Posts Tagged ‘Selected Letters of Elia Kazan’

Media Center: ‘Selected Letters of Elia Kazan’

April 10th, 2014

WHO: Elia Kazan

edited by Albert J. Devlin with Marlene J. Devlin

WHEN: Published by Knopf April 24, 2014

WHERE: Broadway and Hollywood.

WHY: “This engrossing collection chronicles the acclaimed director’s life and work.
“Kazan (1909–2003) directed both plays and movies, winning Tony Awards, Oscars and many other awards. He also wrote a handful of novels and more than 1,200 letters. The Devlins have judiciously chosen 300, providing an informative context of theater and film history spiced with a hefty dose of gossip.
“Kazan’s correspondents feature a prominent cast of producers, actors and playwrights, as well as his wife and children. He wrote to John D. Rockefeller III about establishing Lincoln Center’s Repertory Theatre, of which Kazan became co-director; to John Steinbeck about the filming of his novel East of Eden (1955), with the unknown actor James Dean; to writer Budd Schulberg, explaining why Marlon Brando was ‘WRONG’ for On the Waterfront (Kazan considered the very young Paul Newman: ‘This boy will definitely be a film star’).
“The letters reveal Kazan as restless, opinionated and fiercely ambitious. ‘I always had a great thirst for knowledge,’ he wrote when he was 23. ‘When I was younger I actually had a fear that some kid would know more about some subject than I did. I tried to know everything about everything.’ That fear persisted: When he was 45, he confessed to having ‘very large self doubts, especially on an intellectual level.’ His doubts, though, did not deter him from challenging projects, including Thornton Wilder’s enigmatic The Skin of Our Teeth (1942) and Arthur Miller’s All My Sons (1947), Death of a Salesman (1949) and After the Fall (1964). He was Tennessee Williams’ director of choice, beginning with A Streetcar Named Desire (1951) and including Cat on a Hot Tin Roof (1956) and Sweet Bird of Youth (1960). Copious letters to his wife reveal both his passion for his work and his many affairs (one with the ‘touching pathetic waif’ Marilyn Monroe).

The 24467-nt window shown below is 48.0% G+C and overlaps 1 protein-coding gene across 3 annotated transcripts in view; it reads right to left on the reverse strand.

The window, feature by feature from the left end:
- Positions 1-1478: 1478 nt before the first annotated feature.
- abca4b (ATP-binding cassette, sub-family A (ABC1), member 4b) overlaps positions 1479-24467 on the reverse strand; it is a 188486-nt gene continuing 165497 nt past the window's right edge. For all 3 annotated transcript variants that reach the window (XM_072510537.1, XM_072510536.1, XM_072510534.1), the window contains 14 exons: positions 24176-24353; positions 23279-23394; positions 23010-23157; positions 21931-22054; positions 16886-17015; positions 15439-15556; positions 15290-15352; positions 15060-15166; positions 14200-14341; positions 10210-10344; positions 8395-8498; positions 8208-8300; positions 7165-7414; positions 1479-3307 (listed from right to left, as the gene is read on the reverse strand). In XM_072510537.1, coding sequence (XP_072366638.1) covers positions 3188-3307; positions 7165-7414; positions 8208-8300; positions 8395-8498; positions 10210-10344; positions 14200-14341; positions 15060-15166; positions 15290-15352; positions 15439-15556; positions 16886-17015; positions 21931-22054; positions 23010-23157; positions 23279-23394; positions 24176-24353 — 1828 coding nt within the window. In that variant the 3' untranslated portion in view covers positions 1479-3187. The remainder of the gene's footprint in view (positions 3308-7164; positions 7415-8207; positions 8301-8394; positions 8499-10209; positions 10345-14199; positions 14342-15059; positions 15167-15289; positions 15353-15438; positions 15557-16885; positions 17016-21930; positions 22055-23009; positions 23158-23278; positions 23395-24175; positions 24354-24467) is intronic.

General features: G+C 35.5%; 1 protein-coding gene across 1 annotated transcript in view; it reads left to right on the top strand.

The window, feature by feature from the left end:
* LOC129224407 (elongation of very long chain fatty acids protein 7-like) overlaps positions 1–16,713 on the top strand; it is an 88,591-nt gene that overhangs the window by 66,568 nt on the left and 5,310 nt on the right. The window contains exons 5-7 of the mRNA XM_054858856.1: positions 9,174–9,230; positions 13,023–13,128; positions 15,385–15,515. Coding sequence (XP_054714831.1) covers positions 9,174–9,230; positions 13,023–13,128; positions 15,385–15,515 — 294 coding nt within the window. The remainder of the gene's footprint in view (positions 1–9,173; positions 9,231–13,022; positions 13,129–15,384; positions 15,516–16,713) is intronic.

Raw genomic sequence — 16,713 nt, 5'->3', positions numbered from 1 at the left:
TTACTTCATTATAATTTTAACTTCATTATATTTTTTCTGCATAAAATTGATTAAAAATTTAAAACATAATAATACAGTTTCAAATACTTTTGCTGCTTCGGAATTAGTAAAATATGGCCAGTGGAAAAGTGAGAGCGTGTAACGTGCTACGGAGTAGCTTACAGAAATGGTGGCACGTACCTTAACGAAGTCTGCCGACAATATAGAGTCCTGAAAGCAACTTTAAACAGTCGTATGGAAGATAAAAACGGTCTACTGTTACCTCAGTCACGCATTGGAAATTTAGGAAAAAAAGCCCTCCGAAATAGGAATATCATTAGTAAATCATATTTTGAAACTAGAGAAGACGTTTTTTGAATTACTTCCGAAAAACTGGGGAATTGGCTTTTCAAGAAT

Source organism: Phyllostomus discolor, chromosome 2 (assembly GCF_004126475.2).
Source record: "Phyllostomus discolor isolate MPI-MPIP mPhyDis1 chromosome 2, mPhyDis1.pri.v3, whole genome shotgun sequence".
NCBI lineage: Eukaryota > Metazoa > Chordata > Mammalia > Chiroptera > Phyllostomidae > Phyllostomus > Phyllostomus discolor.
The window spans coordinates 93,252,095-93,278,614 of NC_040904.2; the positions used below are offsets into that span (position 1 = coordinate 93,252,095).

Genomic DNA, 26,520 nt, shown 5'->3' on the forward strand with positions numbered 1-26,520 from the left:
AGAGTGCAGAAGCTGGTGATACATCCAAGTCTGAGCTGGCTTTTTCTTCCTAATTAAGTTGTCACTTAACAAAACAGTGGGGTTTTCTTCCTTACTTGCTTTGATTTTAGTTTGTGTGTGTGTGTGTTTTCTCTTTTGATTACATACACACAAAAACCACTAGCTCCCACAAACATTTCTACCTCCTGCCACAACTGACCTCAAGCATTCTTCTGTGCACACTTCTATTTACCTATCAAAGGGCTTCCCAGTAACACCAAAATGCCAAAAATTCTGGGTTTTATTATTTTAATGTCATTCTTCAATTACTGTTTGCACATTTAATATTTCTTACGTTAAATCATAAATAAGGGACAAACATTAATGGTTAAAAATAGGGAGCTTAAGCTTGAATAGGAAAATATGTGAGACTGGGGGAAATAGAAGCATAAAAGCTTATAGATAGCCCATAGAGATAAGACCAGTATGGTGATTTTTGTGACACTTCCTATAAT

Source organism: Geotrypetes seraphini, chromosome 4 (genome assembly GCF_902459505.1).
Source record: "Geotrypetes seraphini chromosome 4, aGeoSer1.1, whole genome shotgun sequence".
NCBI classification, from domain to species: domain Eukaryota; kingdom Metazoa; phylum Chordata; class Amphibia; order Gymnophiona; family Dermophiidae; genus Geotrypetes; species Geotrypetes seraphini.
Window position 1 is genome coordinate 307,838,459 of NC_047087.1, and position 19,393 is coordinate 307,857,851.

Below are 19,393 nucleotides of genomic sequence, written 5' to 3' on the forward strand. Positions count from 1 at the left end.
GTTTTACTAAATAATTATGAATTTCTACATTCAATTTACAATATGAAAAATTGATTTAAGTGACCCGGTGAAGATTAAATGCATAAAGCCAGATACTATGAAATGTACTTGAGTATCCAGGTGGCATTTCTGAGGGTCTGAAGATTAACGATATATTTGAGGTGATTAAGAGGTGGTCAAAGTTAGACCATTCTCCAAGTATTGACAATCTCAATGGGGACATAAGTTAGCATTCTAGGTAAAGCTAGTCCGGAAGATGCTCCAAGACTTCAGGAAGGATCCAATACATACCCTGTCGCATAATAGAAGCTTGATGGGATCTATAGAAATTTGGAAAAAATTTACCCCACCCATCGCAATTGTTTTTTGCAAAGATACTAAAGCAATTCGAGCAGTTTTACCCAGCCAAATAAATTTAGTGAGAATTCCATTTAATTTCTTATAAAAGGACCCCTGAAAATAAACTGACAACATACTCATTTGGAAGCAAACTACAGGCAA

“An impressive work of scholarship, this collection offers a sweeping look at 60 years of American popular culture and an intimate portrait of one complex man whirling at its center.” —KIRKUS REVIEWS

“A history of the golden age of Broadway and Hollywood as seen through the eyes of a man who irrevocably transformed both industries.”
—Julian Sancton, DEPARTURES

Jacket photoFrom the beginning of the book: Letters are a pure form of autobiography. Those written by Elia Kazan and selected for publication begin in 1925 with an adolescent complaint of paternal authority and conclude sixty-odd years later with a father’s reaffirmation of love for his five children. The intervening letters tell the story of an actor-director who trained in the Group Theatre, brought artistic rigor to Broadway, collaborated with major writers, testified as a former communist before the House Committee on Un-American Activities, inspired a generation of young actors, filmed challenging subjects in remote locations, and codirected the new Repertory Theatre of Lincoln Center.”

Media Resources: About the book | About the author | About the editors | Download the jacket | Download the author photo

Publicist for this title: Kathy Zuckerman | 212-572-2105 |